When I visit one of my company’s other locations, the only available desks in my department’s allocated territory are located in dimly lit cubicles around the corner and down at the end of the hall, in an area I affectionately refer to as the Dungeon. In keeping with its name, the Dungeon is devoid of plant life or natural light, is decorated in a drab gray / dirty beige color-scheme that is best described as “office camouflage” and, until recently, had no telephone connectivity for visitors.
When I first found myself relegated to the Dungeon, having been displaced from the office I usually occupied by more important people, I did not immediately notice anything odd. Like any other morning, I settled in with my cup of coffee and began reading through e-mails, which usually consisted of a mix of industry news and internal communications from IT explaining why the data I had requested was impossible to provide.
As I moved on to the next phase of my morning, deciding on whether to throttle IT or proceed to a less controversial task like writing a report, I noticed a strange sound emanating from the other side of the cubicle wall. Click, click, click, BZZZZ, click, click, click, BZZZZ. As quickly as it had started, it ended. I looked around to see if any of my adjacent Dungeon-mates had noticed; they were busily typing away, unaware of anything out of the ordinary. Concluding it must be nothing, I went back to drafting my strategy to prevail over my IT archnemesis (which was much more fun than report writing).
Approximately half an hour later, just as I was taking off my office avenger mask and moving on to less sinister duties, I heard it again…click, click, click, BZZZZ, click, click, click, BZZZZ. What in the world was that? The mysteriousness of it was going to drive me insane. I nudged my colleague Brenda. Sure enough, this time she had heard it as well and was equally puzzled.
I decided it was time to gather some intelligence. I rose from my chair and walked slowly over to the nearby photocopier, stealthily surveying the area from which the sound had originated. What I saw stopped me dead in my tracks, for it was more stupefying than anything I had imagined…it was an artifact from decades long gone; something I had heard tales of but never actually observed in the corporate wild.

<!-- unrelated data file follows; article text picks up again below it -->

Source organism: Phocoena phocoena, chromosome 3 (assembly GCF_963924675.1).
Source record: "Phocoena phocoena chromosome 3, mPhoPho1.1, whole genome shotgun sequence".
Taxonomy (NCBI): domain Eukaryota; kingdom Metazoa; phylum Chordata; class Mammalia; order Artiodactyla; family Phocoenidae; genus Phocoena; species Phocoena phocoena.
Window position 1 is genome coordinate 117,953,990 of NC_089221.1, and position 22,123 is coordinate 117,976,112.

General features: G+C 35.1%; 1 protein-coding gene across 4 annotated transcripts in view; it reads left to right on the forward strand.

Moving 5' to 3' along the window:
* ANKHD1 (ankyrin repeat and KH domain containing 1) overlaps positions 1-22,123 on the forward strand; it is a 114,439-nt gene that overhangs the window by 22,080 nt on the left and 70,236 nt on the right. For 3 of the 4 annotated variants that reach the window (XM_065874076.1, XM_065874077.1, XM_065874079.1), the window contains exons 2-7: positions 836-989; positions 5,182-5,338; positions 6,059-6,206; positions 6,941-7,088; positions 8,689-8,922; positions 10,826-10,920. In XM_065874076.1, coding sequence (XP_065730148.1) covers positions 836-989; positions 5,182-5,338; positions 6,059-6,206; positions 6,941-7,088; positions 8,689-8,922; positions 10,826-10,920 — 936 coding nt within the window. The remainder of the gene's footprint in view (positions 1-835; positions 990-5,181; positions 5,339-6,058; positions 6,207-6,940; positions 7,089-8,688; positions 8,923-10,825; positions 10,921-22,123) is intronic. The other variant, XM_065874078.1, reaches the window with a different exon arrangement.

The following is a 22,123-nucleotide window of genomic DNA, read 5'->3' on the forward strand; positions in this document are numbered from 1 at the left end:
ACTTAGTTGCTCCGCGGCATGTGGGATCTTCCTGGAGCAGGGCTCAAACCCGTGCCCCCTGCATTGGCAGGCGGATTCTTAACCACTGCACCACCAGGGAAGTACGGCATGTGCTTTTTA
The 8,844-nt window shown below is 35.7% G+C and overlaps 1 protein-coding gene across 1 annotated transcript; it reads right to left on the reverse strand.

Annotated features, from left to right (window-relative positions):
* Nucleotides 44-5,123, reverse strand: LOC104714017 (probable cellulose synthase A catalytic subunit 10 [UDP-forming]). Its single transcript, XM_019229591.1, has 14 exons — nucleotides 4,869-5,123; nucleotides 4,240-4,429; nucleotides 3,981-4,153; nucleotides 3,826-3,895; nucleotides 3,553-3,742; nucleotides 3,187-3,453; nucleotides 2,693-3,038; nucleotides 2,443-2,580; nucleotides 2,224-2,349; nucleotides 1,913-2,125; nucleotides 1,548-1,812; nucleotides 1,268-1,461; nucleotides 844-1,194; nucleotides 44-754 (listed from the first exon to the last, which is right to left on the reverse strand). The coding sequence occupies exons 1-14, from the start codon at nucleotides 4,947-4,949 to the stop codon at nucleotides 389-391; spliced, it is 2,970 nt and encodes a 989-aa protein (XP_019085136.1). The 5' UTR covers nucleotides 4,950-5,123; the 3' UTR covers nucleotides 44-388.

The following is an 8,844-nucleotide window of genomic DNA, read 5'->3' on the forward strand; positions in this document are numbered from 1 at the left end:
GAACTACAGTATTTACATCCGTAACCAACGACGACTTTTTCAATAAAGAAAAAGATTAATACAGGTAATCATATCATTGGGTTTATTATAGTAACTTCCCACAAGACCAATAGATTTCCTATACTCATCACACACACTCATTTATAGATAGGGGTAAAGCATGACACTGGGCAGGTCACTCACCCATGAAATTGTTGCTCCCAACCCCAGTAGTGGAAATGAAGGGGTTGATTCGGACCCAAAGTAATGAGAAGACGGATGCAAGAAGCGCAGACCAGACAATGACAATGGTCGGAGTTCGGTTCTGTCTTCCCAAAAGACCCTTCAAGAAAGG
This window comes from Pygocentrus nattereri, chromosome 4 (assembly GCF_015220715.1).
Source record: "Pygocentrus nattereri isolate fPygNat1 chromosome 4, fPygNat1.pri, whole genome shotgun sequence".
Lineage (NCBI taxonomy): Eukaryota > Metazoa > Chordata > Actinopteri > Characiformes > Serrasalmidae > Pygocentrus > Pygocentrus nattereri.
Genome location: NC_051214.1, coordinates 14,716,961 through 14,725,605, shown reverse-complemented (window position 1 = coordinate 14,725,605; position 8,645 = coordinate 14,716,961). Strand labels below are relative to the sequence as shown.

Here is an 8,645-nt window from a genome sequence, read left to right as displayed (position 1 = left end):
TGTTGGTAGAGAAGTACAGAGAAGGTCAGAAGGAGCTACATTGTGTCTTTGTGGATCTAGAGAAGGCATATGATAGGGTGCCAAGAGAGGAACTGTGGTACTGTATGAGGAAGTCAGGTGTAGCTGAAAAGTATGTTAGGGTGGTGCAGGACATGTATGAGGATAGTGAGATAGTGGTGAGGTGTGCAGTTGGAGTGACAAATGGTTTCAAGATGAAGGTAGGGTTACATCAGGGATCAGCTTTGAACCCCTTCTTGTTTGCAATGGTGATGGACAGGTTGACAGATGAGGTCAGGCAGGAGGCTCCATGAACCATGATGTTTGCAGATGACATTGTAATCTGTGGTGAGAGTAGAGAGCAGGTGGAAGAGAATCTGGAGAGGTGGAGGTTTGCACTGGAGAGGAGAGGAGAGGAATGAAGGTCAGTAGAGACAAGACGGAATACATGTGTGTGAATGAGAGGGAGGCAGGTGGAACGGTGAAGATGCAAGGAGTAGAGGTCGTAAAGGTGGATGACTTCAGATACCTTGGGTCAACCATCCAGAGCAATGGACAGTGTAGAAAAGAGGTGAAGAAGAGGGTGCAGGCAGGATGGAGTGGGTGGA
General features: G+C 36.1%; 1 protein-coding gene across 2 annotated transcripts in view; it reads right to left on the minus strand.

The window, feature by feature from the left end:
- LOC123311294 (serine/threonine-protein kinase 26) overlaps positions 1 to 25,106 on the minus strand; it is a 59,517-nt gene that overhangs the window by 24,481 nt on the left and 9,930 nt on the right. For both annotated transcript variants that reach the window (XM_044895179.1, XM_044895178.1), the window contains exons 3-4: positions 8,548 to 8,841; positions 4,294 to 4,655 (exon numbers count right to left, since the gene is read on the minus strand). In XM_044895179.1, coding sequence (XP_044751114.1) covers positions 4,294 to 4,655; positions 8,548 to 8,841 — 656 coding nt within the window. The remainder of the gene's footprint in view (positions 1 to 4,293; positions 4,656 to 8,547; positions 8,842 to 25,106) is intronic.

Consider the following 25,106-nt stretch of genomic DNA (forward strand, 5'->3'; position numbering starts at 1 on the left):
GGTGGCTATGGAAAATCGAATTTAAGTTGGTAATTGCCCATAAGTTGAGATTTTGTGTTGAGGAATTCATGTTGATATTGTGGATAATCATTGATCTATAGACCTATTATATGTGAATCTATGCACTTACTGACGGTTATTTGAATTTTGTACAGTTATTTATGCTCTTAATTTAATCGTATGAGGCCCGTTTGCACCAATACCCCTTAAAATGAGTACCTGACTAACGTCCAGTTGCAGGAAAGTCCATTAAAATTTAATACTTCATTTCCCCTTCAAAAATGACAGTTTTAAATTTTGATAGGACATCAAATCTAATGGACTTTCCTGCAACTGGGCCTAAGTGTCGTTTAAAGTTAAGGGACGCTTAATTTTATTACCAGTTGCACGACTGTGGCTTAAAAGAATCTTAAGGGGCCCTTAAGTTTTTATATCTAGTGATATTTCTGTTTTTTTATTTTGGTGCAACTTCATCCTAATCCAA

My mouth went dry. Could it be true? I adjusted my glasses for a better look. Yes, indeed; to my left, on the other side of the cubicle wall from where I had been sitting was the office equivalent of the dodo bird: a 10-key adding machine, complete with paper roll. I watched in amazement as the lady seated in front of the adding machine tore off the paper containing her latest calculations and attached it to a file. Frozen in place by the scene before me, my mind debated if it would be more appropriate to contact Ebay or an archeologist.
When the shock subsided and I had gathered my wits, it became clear to me that the nickname Dungeon was more appropriate than I had imagined. While I was able to leave the office at night and go sit in traffic, these poor employees hadn’t been set free in years. This explained why, when I visited this location, they were always there when I arrived in the morning and were still sitting in the same spots when I left in the evening. With that kind of confinement, of course they had no idea that Excel had been invented. It seemed that the humane thing to do would be to enlighten them, but before I could act, an even deeper truth rocked me. I realized that by living in a time capsule free of the burdens of modern technology, this group didn’t have to continually devise creative schemes to outwit IT. Obviously it was I not them who needed to be enlightened.
As I snuck back to my seat on the other side of the wall, I felt newly invigorated. There was a solution to my data issues after all. The next day I started searching the internet for an adding machine of my own.